The glutinous rice cake 年糕 (Niángāo – nyen-gaoww) is a traditional Chinese New Year recipe, it is also known as “cake of the year”. The cake is also bought wrapped in banana leaves, in advance by Chinese families to let it rest and harden for a few weeks before being ready for consumption during the New Year celebrations. This sticky rice cake in most of China is made from glutinous rice flour and sugar. Ingredients may also include chestnuts, Chinese dates, white sesame seeds, red bean paste, jujube puree, and lotus leaves. There are several ways to cook and taste it: some steam it, others fry it dipped in eggs to add crunchiness. The glutinous rice cake also has many regional variations that it almost feels like a completely different specialty. In the north, these cakes are more like desserts and snacks. In the Shanghai style, they are pan-salted while those of the Cantonese style are sweet in the pan. Nian Gao boiled, steamed, or cooked with vegetables and meat are also used as a substitute for rice or noodles. It is also found in different forms, such as that of a pair of carp or in ingots to represent abundance and wealth. Its history is linked to the area of Suzhou, where it is said to have been invented in ancient times. During the war, it was the food that helped preserve the Chinese people from a period of famine, thanks to the cleverness of the prime minister 伍子胥 Wu Zixu from the Wu dynasty, “Niangao” cake is said to have saved many lives from starvation. Prime Minister Wu reportedly told the soldiers to dig a hole under the city walls before his death. Following his advice, people would discover that the underground bricks were made of glutinous rice flour and were edible, thus they were saved from starvation. The bricks later became known as today’s “niangao”. This cake is eaten with family to symbolize greater prosperity. In Chinese, 年年 高 (niánnián gāo – nyen-nyen gaoww) means “to increase from year to year”. This symbolizes that there will be an uprise and therefore a general improvement of life in all its aspects. Eating the cake symbolizes reaching new heights in the coming year. It was already popular during the Wei and Jin dynasties (220-420). In ancient times it was offered to ancestors and gods, as well as to nobles. Later over the years, it has become a traditional Spring Festival dish. The cake given to friends can be offered with the wish 年年 高 (nián nián gāo) 过年 好 (guò nián hăo) Happy New Year! Year by year! “May it be a more prosperous year than the last”!
Prosperity Cakes, 发糕 (fāgāo) are steamed rice flour cakes and often dyed yellow or pink to add to the festive atmosphere. The Chinese character fa means both yeast and prosperity or bred, which is why these fine cakes are known as prosperity cakes. When cooked, they split at the top and “bloom”. The more petals bloom, the greater the prosperity. The sweetness of this dessert symbolizes bringing a touch of sweetness into life and the new year. The Hakkas call the “upper crack” of the pie “xiao”, which means a smile that looks like a sign of an upcoming fortune; therefore, the greater the uppercut, the better the wish.
Radish cakes (Turnip cake)
Radish cakes 萝卜 糕 (luóbo gāo, lòbaahk gōu), originally from Guangdong province, are very important in Cantonese tradition during the spring festival celebrations on the occasion of the Chinese New Year, as the pronunciation for radish cake, 菜 頭 (chhài-thâu), is a homonym of luck. The cake is associated with the phrase 好 彩 頭, (hó-chhái-thâu), which means “Good luck” in the Hokkien language. This tradition is also present in Taiwan, where radish and/or turnip pies are also eaten for breakfast.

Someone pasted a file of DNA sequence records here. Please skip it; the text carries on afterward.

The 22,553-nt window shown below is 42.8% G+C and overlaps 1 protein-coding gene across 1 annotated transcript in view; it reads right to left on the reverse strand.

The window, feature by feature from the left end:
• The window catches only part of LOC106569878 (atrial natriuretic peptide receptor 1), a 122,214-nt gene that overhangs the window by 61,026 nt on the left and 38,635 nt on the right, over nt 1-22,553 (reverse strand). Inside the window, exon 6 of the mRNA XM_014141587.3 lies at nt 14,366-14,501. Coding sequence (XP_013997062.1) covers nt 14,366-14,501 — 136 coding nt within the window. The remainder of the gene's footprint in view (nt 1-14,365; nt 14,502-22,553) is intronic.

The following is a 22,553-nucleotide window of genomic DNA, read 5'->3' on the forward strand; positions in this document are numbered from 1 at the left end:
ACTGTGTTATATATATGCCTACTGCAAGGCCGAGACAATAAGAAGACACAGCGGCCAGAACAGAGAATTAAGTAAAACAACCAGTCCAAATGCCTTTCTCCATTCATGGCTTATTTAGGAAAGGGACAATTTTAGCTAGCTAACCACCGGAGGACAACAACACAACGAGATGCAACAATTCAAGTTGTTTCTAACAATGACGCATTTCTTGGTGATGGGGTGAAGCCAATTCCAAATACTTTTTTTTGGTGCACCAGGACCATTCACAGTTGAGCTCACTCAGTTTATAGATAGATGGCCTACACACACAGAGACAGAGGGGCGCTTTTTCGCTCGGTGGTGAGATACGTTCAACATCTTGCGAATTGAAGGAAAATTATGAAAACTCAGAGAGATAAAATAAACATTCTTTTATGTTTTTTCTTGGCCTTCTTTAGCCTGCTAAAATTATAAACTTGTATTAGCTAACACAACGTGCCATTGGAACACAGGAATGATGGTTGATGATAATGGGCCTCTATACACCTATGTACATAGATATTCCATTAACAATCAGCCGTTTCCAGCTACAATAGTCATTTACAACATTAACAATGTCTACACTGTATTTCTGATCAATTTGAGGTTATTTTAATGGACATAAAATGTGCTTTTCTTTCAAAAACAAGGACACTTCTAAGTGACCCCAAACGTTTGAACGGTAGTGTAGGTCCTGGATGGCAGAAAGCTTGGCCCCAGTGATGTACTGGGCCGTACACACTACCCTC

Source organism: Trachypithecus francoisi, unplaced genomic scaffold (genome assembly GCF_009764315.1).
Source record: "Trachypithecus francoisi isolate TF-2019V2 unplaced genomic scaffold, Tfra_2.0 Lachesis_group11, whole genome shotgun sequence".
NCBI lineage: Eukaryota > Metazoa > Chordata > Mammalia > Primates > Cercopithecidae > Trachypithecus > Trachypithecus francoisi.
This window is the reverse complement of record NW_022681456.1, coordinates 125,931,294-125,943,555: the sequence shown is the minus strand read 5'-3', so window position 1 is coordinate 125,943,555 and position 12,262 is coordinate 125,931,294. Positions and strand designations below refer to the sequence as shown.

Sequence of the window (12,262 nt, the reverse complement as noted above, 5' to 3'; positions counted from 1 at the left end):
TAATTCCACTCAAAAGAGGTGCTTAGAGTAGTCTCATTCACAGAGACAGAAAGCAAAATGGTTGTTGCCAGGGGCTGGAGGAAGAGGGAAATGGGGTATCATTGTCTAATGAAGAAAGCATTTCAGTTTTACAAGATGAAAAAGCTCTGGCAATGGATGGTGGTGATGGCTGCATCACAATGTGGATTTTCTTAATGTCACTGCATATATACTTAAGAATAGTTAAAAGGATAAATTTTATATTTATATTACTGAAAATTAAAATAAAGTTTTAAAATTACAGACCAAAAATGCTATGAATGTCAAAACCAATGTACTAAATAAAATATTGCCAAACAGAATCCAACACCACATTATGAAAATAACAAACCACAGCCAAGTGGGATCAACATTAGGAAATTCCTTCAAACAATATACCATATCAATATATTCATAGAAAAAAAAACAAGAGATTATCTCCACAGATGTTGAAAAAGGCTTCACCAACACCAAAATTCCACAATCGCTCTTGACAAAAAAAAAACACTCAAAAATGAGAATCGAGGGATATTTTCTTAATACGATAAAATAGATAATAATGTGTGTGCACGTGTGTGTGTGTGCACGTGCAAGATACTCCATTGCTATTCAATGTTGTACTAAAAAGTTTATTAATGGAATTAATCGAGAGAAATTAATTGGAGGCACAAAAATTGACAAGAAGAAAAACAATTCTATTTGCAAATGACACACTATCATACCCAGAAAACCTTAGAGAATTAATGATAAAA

Rice of the eight treasures
This sweet sticky rice pudding 八寶飯 (Ba bao fan) represented great luck is literal, the promise of eight treasures for the lucky one who eats it. It is considered a feast for the eyes and the palate, as it is studded with delicacies. There may be walnuts, lotus seeds, almond kernels, jujubes, candied fruit, dried longan, prunes, red bean paste, ginkgo seeds, apricot kernels, goji, berries, and is dipped in a glistening syrup of sugar. The making of the pudding is an exercise of attention and care. The cook starts to make this recipe by placing the fruit and seeds in a pattern along the inside of a bowl, then adds a layer of cooked glutinous rice that has been sweetened and moistened with butter. Next, a circle of fruit is placed around the edge of the bowl, topped with a second layer of rice. This is followed by a circle of sweet red bean paste, smaller than the diameter of the bowl, which is topped with a final covering of rice. Once the bowl has been steamed and cooled, the cook transforms it into a mosaic of fruit and nuts that glisten under the sweet syrup that is poured over the dessert. In China, the number 8 is the lucky number par excellence, but this dessert is considered a good omen not only for its meaning but also for the fact that it is a very nutritious dessert.
Sweets 甜食 (Tiánshíare) are an important part of the celebrations and act as a gesture of union not only after meals but as gifts during visits to relatives and friends. Often on trays that have several partitions, sweets, cakes, candies, jellies, and seeds are all served together in a traditional dish called 八 宝盒 (bā bǎo hé). The tray of sweets that families traditionally use to welcome visiting guests during the Lunar New Year symbolizes the choice of trying to be all together in their sweet characteristics and diversity. These trays can be customizable, some add dehydrated fruit such as kumquat to wish prosperity, coconut to be together, longan to bring many children, and red melon seeds for happiness. Most trays have eight compartments as the quintessential lucky number.
Topics: Traditional sweets, cakes, and food for the Chinese New Year